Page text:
There were 11 overdoses in Brattleboro over the Fourth of July weekend, and as eye-popping as that number is, officials who are dealing with the opioid crisis every day say they weren't surprised.
Greg Leduc is director of Habit Opco, a methadone clinic in Brattleboro, and he says with the potent strains of fentanyl-laced heroin on the street there will likely be even more casualties.
"I thank God there were only 11," he says from his office.
One of the people who overdosed on the Fourth died, and just this week there was another overdose death up the road in Londonderry.
Leduc says every time he hears about one of these tragedies, he comes into work praying that it's not one of the patients from his clinic. "I get close on different levels to the people who actually chose to come here, and I worry if it's them," he says. "Every single one of them will pass by my door on their way to get medicated, and when I see them, I'm grateful that they made it back."
Habit Opco is one of state's distribution points for Narcan, a prescription drug that's used to save people who've overdosed. Vermont gives it out to anyone, for free.
Kaileigh Fitch is a nurse here who trains people how to use it and she says when a
bunch of people die there's a spike in requests. But Fitch says, it usually doesn't last too long.
"Every time there's something in the news about it, we see maybe four or five times as much for a short period of time after the news comes out," says Fitch. "And then it tapers off and then something else happens, and people want to get out there and carry it again."
Richard Baum, the U.S. "drug czar," was in Vermont this week and he said Vermont is a model in confronting the opioid epidemic that's spread to every corner of the country.
But with all the treatment centers, prevention programs and support the state is offering, officials who are on the ground dealing with this every day say we should still be prepared to bury more Vermonters before anyone can claim victory.
Louis Josephson is CEO of The Brattleboro Retreat, which operates one of the busiest drug treatment centers in the state.
"I think we're all frustrated in my field that we don't have that slam dunk treatment where you come in, we give you this medication, we give you this counseling regimen and you're just cured and you walk off into the sunset," says Josephson. "We've got the the best counseling program here, but we know it's going to take some time."
There are still regions in Vermont where there's a waiting list to receive treatment. In Brattleboro, Josephson says that treatment is available but people have to come in on their own and get it. And every time someone dies from an overdose, Josephson hopes that there's one more reason for someone else dealing with addiction to take that step.
"I only hope when I hear these headlines that people who are struggling with addiction say, 'Oh my God. That could have been me. I've got to get some help,'" he says. "We're trying to do whatever we can to lower barriers to get people in here and feel comfortable about coming and getting treatment."
The Retreat asked some of its patients what the hospital could do to make it easier to come get treatment, and many parents said that childcare was an issue.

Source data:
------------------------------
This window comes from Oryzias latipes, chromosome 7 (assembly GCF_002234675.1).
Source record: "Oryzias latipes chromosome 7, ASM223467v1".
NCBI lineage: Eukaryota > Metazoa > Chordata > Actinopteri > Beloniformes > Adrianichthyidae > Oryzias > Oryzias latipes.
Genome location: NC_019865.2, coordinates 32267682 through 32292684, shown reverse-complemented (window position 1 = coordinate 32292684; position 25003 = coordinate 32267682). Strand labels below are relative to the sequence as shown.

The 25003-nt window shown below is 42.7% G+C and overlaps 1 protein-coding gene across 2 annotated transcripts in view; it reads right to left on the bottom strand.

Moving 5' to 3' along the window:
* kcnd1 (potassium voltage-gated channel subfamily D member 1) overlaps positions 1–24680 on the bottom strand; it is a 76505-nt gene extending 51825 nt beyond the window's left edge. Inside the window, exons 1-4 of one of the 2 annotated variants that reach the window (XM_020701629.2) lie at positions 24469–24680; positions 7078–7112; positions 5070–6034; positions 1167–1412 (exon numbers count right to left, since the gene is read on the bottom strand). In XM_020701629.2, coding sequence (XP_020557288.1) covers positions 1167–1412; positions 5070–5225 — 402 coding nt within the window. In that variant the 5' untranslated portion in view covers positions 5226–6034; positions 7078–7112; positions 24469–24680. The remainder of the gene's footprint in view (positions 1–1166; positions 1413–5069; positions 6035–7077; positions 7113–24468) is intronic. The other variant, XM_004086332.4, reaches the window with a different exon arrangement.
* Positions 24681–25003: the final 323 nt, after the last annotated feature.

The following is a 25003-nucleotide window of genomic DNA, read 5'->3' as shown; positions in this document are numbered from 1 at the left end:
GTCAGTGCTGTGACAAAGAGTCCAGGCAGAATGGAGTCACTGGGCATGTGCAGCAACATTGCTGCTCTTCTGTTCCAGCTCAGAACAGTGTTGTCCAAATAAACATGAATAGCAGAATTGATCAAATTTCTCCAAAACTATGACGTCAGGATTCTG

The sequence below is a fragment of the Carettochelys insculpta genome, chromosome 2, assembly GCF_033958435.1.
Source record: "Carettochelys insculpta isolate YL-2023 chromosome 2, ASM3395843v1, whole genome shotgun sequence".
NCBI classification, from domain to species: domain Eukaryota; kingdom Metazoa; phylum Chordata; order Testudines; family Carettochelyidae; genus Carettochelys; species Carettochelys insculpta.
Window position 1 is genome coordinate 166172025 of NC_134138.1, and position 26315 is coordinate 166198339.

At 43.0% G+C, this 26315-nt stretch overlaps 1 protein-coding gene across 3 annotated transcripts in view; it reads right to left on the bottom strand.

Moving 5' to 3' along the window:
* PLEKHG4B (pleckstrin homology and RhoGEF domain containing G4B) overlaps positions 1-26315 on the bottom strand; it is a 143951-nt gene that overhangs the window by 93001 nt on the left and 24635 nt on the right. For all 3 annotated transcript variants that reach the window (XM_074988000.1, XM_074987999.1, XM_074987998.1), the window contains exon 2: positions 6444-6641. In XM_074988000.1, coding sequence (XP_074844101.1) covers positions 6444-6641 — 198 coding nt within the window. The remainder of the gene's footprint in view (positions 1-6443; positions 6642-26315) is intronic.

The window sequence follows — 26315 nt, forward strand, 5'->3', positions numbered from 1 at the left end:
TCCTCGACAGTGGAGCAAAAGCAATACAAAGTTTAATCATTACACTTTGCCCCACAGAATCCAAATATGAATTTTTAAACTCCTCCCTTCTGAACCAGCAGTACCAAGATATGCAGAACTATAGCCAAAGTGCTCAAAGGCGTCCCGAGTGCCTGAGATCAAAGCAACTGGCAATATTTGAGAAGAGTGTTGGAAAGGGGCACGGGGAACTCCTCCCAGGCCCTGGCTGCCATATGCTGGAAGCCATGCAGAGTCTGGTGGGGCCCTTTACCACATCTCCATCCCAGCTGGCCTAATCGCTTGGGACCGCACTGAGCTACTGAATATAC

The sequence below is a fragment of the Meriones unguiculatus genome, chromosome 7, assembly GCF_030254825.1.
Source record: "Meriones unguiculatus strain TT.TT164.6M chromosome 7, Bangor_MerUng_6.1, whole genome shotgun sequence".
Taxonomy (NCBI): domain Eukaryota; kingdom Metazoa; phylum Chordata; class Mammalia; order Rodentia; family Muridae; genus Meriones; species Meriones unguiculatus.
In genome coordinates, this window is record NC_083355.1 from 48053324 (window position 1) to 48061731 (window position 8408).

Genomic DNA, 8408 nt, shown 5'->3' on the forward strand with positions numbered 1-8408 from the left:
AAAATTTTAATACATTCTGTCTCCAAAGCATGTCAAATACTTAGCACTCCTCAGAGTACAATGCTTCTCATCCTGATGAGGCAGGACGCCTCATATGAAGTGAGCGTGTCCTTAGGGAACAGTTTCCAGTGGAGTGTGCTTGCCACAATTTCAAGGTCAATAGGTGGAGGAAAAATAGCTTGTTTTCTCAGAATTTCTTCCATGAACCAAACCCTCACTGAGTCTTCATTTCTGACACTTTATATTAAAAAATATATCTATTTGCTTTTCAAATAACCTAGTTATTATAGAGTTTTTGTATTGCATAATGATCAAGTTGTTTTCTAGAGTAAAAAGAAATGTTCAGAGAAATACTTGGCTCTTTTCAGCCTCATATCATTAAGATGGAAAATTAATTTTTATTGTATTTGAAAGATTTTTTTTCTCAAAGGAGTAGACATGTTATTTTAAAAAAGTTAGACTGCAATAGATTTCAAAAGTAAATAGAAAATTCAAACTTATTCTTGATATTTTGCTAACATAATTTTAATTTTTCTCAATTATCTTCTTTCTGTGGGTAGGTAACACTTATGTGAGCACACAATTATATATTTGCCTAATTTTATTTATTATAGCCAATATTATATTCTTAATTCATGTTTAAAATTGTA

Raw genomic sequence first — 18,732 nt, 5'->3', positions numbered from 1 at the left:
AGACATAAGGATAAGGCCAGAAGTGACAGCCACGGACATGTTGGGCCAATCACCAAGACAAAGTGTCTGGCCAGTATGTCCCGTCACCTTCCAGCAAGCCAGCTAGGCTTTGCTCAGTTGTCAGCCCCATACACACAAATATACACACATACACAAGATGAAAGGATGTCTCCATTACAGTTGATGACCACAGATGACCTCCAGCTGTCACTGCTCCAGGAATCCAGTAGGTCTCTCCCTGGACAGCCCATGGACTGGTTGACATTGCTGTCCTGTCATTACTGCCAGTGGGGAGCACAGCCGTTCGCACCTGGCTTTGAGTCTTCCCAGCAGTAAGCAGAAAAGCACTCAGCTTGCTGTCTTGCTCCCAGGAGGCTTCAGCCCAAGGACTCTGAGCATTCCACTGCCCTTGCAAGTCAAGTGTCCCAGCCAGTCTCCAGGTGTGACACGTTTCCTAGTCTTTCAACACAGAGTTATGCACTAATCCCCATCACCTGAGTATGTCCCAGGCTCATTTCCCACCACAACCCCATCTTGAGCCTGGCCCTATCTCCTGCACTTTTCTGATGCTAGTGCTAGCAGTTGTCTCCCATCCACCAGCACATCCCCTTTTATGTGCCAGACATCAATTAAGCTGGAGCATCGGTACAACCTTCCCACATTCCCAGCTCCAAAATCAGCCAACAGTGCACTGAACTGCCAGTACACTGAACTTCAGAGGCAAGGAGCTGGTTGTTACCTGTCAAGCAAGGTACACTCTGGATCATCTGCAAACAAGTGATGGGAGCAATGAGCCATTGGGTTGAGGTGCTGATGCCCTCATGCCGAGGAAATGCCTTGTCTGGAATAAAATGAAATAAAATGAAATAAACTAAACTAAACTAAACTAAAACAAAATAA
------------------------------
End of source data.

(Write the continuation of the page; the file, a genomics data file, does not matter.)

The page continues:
So on the other side of the Retreat's sprawling campus Kay Curtis is setting up a new childcare center for kids whose parents are receiving their daily Suboxone treatment for their addiction. This will be the first childcare center in the state, and maybe one of the first in the country, devoted specifically to families who are fighting addiction.
Curtis says it will give parents a safe place to leave their kids, and maybe one less excuse for not showing up for their treatment. "It's a whole new idea," she says. "We have no idea what this is going to look like until the first child arrives and says, 'This is what I want.' Or 'This is what I need.' And so we're going to be very good at listening to the families and see what will make a difference for them. We want to keep them in treatment. We want them to get better. We don't want this to happen to families."
So this is the new normal. No waiting lists. Free Narcan. And childcare for addicts in treatment.
And for the ambulance services who are usually the first ones to reach an overdose victim, it means being prepared for whole different kind of emergency. "We're telling the staff to watch the scenes we're on, and just be careful out there because some of these scenes we're finding a lot of drug paraphernalia," says Drew Hazelton, operations chief at Rescue Inc., an ambulance service that covers 15 towns in southern Vermont.
The crisis means Hazelton is spending more time responding to overdoses and mental health crises.
"We've got a lot of equipment and a lot of personnel on the road to help deal with these emergencies which quite often are coming in very quickly," he says. "We get multiple calls at the same time, in all corners of our response area. So it's certainly challenging for the system."
Like the other people who were interviewed for this story, Hazelton thinks the problem could get worse before it gets better.
And he says his staff will do their best to keep people alive today, in the hopes that they can get the treatment they need tomorrow.